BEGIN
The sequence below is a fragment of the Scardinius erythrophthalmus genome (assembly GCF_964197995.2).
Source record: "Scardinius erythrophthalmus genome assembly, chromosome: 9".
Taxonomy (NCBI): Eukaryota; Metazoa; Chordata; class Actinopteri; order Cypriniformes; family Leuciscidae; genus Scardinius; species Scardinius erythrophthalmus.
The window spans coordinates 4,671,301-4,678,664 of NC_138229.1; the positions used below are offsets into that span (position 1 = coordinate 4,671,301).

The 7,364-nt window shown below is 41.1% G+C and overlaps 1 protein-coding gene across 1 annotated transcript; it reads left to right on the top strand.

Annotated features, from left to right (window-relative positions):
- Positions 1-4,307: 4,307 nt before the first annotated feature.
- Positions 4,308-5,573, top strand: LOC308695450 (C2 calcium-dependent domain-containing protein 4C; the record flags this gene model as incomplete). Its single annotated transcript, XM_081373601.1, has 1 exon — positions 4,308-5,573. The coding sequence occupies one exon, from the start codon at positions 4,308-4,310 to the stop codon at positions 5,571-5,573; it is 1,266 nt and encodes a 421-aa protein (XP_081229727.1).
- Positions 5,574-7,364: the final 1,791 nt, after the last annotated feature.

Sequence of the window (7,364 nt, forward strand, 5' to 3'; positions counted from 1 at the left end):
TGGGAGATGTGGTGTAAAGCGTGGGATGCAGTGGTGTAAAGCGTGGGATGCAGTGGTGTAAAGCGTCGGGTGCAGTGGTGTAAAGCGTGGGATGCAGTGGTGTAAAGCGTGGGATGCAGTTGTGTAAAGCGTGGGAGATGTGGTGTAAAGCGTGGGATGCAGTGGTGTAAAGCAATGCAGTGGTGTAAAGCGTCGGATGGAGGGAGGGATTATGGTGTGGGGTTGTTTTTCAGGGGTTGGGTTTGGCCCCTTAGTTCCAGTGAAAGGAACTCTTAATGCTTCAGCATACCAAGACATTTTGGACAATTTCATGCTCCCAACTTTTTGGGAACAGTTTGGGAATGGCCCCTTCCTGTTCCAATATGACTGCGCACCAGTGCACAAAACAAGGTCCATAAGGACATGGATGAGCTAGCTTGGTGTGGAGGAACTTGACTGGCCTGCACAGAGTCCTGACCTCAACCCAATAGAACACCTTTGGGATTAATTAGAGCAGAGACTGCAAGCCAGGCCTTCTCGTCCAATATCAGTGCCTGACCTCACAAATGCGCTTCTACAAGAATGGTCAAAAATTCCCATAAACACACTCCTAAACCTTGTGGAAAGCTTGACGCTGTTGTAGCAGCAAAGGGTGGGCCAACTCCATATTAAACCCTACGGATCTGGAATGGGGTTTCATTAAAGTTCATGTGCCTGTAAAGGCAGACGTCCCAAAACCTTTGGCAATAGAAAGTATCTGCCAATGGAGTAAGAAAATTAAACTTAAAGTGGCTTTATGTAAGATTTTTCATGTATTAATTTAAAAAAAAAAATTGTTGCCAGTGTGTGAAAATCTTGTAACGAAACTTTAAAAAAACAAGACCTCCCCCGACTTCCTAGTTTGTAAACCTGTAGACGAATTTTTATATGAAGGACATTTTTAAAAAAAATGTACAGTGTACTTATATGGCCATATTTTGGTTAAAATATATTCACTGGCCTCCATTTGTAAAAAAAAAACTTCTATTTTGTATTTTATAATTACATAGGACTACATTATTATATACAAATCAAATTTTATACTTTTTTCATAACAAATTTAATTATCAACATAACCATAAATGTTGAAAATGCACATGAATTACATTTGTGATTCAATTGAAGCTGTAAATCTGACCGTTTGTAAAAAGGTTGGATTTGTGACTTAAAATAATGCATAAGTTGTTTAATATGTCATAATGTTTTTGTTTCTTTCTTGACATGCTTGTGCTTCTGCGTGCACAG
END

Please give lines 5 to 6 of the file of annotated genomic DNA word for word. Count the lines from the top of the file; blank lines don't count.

The 7,364-nt window shown below is 41.1% G+C and overlaps 1 protein-coding gene across 1 annotated transcript; it reads left to right on the top strand.

Annotated features, from left to right (window-relative positions):